United States District Court, D. Oregon
OPINION AND ORDER
F. BECKERMAN UNITED STATES MAGISTRATE JUDGE.
matter comes before the Court on Janet N.'s
(“Plaintiff”) amended application pursuant to the
Equal Access to Justice Act (“EAJA”), 28 U.S.C.
§ 2412(d), for reimbursement of attorney's fees she
incurred in litigating her case. The Commissioner of the
Social Security Administration (“Commissioner”)
opposes Plaintiff's application on the ground that the
amount of fees Plaintiff requests is not reasonable. For the
reasons that follow, the Court grants in part Plaintiff's
amended application and awards Plaintiff her attorney's
fees in the amount of $15, 956.02.
applied for disability insurance benefits and supplemental
security income under Titles II and XVI of the Social
Security Act. She alleged that her ability to work was
limited by a variety of ailments, including fibromyalgia. An
Administrative Law Judge (“ALJ”) determined that
Plaintiff had the residential functional capacity
(“RFC”) to perform a modified version of light
exertion work, and that there were jobs existing in
sufficient numbers in the national economy that Plaintiff
could perform. The ALJ therefore concluded that Plaintiff was
not disabled and denied her applications for benefits.
Plaintiff timely appealed to federal district court.
filed a 35-page opening brief and 11-page reply brief on
appeal. In her opening brief, Plaintiff argued that the ALJ
erred by: (1) failing to provide clear and convincing reasons
for discounting Plaintiff's symptom testimony; and (2)
failing to provide legally sufficient reasons for discounting
the opinions of Plaintiff's examining physician, Dr.
Harry Krulewitch (“Dr. Krulewitch”), and treating
physicians, Drs. Patrick Rask (“Dr. Rask”) and
Robert Kaye (“Dr. Kaye”).
the reviewing the parties' briefs and the 1, 379-page
amended transcript, the Court issued a 37-page Opinion and
Order, wherein the Court concluded that the ALJ erred in
discounting Plaintiff's subjective symptom testimony and
the opinions of Drs. Krulewitch and Rask. The Court
reversed the Commissioner's decision and remanded for an
award of benefits because Plaintiff satisfied all three
conditions of the credit-as-true rule, and because the Court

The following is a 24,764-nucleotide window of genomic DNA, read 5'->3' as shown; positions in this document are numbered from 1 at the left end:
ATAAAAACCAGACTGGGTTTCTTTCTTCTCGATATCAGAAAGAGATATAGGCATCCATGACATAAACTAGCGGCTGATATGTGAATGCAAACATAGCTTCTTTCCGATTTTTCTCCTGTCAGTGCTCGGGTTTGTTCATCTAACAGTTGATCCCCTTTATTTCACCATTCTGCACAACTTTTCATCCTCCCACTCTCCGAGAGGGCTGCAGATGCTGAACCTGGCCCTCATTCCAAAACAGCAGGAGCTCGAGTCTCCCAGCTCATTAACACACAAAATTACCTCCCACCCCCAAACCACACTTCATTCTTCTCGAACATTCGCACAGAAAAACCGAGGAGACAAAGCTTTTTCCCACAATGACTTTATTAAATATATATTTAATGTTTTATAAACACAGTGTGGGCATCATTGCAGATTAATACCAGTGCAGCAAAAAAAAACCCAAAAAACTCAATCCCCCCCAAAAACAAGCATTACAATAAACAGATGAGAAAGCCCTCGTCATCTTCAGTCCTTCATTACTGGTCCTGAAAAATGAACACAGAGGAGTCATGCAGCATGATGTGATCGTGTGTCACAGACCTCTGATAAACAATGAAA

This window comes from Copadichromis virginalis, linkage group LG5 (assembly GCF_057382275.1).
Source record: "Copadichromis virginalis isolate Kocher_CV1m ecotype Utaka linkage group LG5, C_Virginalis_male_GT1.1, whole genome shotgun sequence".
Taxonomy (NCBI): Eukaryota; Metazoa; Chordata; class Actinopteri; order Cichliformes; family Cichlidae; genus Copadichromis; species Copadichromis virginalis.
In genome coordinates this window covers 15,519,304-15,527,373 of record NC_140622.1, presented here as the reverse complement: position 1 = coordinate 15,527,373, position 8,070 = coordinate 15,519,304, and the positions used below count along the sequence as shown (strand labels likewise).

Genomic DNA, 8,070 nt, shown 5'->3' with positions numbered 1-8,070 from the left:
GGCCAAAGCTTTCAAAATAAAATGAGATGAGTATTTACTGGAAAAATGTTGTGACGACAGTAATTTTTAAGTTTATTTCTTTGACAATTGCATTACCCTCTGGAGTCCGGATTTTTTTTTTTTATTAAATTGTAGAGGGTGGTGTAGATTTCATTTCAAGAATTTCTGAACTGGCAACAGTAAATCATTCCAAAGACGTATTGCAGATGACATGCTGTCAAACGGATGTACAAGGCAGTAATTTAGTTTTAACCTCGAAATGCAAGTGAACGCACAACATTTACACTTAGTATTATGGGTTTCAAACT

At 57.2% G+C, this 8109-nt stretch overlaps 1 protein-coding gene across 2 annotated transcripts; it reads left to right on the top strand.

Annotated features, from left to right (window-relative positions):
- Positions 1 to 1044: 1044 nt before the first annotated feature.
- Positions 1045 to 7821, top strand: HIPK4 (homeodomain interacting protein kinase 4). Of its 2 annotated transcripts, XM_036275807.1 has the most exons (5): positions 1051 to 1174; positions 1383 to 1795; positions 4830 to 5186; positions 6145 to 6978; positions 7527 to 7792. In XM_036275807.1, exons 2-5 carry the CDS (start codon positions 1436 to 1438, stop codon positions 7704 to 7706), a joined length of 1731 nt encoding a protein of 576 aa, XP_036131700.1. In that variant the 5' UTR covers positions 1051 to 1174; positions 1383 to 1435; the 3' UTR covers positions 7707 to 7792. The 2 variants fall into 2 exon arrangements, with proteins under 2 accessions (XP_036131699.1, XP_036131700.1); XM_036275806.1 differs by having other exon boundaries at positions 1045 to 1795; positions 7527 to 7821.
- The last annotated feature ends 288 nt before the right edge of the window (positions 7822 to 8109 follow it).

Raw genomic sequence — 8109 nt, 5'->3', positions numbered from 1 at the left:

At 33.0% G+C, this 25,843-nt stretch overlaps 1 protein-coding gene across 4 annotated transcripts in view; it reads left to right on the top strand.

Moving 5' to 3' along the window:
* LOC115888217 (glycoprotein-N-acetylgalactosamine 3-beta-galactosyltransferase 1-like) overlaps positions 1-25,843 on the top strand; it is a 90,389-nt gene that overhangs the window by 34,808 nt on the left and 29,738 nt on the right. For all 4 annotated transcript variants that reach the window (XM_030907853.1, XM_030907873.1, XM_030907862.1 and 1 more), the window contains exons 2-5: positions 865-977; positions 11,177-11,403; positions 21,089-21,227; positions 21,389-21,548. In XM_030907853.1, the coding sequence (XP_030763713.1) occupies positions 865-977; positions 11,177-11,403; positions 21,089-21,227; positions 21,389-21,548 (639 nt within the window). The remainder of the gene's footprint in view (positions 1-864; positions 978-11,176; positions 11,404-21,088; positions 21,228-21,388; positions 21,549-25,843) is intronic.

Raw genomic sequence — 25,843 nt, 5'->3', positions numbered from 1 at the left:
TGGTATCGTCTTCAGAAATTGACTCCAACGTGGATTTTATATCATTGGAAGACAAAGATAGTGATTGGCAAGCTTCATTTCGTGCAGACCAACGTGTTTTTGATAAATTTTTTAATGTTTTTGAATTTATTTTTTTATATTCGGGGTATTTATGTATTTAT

did not have any serious doubt as to whether Plaintiff was
Court entered judgment on May 16, 2018, remanding to the ALJ
for an award of benefits. The Commissioner did not appeal.
EAJA provides for the award of attorney's fees to a party
that prevails against the United States in a proceeding for
review of an agency action, unless the court finds
‘that the position of the United States was
substantially justified or that special circumstances make an
award unjust.'” Costa v. Comm'r of Soc.
Sec. Admin., 690 F.3d 1132, 1135 (9th Cir. 2012)
(quoting 28 U.S.C. § 2412(d)(1)(A)). The Commissioner
does not assert that the agency's position was
substantially justified. Rather, the Commissioner asserts
only that the amount of fees Plaintiff requests is not
reasonable. See28 U.S.C. § 2412(d)(2)(A)
(explaining that for purposes of the EAJA, “fees and
other expenses, ” includes, among other things,
“reasonable attorney fees”).
Ninth Circuit has held that courts should apply the
“lodestar” method to determine a reasonable EAJA
fee award. See Costa, 690 F.3d at 1135
(“[W]hat is now called the ‘lodestar' method
. . . [should be applied] to determine what constitutes a
reasonable fee award under the EAJA.”). To calculate
the lodestar amount, “a district court must start by
determining how many hours were reasonably expended on the
litigation, ” Moreno v. City of Sacramento,
534 F.3d 1106, 1111 (9th Cir. 2008), and then multiply
“‘the number of hours reasonably expended on the
litigation by a reasonable hourly rate.”
Costa, 690 F.3d at 1135 (ellipses omitted) (quoting
Hensley v. Eckerhart, 461 U.S. 424, 433 (1983)).
REASONABLENESS OF REQUESTED FEES
seeks 71.80 hours at an hourly rate of $196.79; 11.25 hours
at an hourly rate of $200.78; and 2.5 legal assistant hours
at an hourly rate of $90.00. The Commissioner does not object
to Plaintiff's proposed hourly rates. The Commissioner
does, however, object to the number of hours Plaintiff
asserts were reasonably expended on this litigation. To
determine how many hours were reasonable, courts assess
whether counsel for the prevailing party exercised
“billing judgment” and excluded hours that were
“excessive, redundant, or otherwise unnecessary as a
lawyer in private practice would do.” Costa,
690 F.3d at 1135 (quotation marks omitted) (citing
Hensley, 461 U.S. at 434). The Commissioner
challenges as excessive the number of hours Plaintiff spent
(1) on her opening brief; and (2) reviewing the case and